I believe art is a bond that connects people. In life we have enough reasons to hide behind each of our armors of pretension. Art is a place where people find refuge to be their true selves. Art demands a certain humility; it demands that you give a piece of you that is completely real. It may not count as high art, but it is real.
     
    Last edited: Jul 18, 2010
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  2. VIETgrlTerifa

    VIETgrlTerifa Well-Known Member

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    I think people complain about schmaltz because it isn't emotionally honest. Who says emotional connection and "high art" are mutually exclusive?

    Anyway, why are you stereotyping "intellectuals"? Actually, what do you even mean by that term?
     
  3. Jun Y

    Jun Y Well-Known Member

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    You don't know what I mean? Well, sorry but I can't help you there.

    Ugh. I spelled the word "schmaltz" wrong again in the title. I should absolutely stay away from Yiddish words from now on.
     
  4. Kwantumleap

    Kwantumleap Well-Known Member

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    Is this an essay for an english class :confused: If skating's good, it's good. CoP probably helped to take a bit of the finesse and naturalness out of the free program so schmaltzy programs aren't typically as captivating anymore.
     
  5. floskate

    floskate Vacant

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    I think VIETgrlTerifa hit the nail on the head. It takes an extraordinary skater to transcend technique and become one with the music, however much Peggy Fleming may have stated otherwise :lol:

    Schmaltz can be entertaining, funny and I see nothing wrong with it in the correct context if that is the main aim. However, as has been said, words like cheesy and schmaltz become labels for work where there is no emotional truth and where schmaltz clearly wasn't the desired effect! There are so many programs now where you can see the skaters thinking through from a choreographic point of view. Smile on this step at the judges - 'O' face here. Arms outstretched orgasmically after the three-turn, stroke face and look grief-stricken on a spreadeagle. I could go on and on. :rolleyes:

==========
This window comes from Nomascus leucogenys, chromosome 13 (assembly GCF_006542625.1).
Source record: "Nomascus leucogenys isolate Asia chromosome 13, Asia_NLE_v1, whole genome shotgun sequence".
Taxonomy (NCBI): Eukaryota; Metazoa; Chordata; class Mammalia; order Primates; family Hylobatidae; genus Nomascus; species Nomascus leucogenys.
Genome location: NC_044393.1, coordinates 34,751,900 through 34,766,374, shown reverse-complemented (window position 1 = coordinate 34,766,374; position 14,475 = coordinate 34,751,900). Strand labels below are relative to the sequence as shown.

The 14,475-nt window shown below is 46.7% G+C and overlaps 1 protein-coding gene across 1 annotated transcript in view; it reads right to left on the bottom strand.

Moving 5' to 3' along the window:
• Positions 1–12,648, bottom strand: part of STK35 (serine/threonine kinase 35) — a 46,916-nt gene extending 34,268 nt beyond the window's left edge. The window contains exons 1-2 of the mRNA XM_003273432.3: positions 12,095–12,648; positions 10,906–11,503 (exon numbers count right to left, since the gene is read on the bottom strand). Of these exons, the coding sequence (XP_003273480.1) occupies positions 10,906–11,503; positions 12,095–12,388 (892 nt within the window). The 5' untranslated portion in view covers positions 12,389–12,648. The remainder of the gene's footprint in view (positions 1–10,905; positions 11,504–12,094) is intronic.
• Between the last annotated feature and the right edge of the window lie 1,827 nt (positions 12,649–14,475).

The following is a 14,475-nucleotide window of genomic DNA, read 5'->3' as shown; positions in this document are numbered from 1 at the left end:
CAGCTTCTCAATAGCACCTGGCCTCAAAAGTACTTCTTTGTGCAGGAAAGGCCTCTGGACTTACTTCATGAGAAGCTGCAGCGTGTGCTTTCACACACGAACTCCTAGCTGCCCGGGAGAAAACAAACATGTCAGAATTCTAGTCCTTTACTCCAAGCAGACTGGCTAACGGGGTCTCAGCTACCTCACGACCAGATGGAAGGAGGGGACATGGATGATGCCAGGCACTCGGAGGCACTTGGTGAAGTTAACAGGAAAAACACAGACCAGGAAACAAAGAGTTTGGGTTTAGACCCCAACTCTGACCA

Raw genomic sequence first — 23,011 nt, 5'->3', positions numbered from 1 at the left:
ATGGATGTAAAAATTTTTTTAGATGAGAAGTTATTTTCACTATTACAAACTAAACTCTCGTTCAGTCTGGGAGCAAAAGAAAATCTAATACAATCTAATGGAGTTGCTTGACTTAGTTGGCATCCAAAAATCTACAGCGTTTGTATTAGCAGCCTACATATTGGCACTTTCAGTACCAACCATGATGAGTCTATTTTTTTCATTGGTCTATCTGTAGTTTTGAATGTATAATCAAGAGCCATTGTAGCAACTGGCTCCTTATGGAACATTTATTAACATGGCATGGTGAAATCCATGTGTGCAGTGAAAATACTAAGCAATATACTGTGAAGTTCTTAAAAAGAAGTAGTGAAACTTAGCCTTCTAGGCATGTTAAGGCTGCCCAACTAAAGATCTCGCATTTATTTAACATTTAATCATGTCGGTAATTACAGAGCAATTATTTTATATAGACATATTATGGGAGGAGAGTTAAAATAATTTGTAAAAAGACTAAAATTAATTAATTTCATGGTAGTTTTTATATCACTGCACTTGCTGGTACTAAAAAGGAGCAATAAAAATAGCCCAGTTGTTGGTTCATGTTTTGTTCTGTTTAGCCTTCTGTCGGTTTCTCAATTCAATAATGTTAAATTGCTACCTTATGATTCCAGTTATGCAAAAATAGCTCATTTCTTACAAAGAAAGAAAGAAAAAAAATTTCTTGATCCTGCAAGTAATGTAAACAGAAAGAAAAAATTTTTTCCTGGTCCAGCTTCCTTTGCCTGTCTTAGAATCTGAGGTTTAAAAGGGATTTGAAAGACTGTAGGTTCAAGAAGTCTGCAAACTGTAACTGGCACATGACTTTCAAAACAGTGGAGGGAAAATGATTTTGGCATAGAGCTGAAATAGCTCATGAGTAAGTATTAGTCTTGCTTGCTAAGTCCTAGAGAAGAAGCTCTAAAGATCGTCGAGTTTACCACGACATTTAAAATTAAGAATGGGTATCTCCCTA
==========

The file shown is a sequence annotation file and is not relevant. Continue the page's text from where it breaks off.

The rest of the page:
Of course they are athletes, not actors but the greatest skaters are able to move you or elicit a certain emotion which comes from being honest on the ice. Some skaters are able to take choreography and do just that - very rarely but still. Others clearly are just going through the motions without any understanding of what it actually means which is blatantly obvious.
     
  6. sharpblade

    sharpblade New Member

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    that is so true, you can't teach that. It comes from the heart and is so obvious from the spectator point of view.
     
  7. DORISPULASKI

    DORISPULASKI Watching submarine races

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    What I resent is people using "entertaining" as a bad word to describe a skate. I have no objection whatever to being entertained. :cool: And real, honest entertainment, intended as entertainment, is more pleasing to me than contrived, fake drama.

    In other words, I enjoy watching Ryan Bradley, when he's on :watch::watch::watch:
     
  8. vivika1982

    vivika1982 Well-Known Member

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    You got me lost at schmaltz Jun Y :) because there is nothing wrong with good skating and overdosed emotions .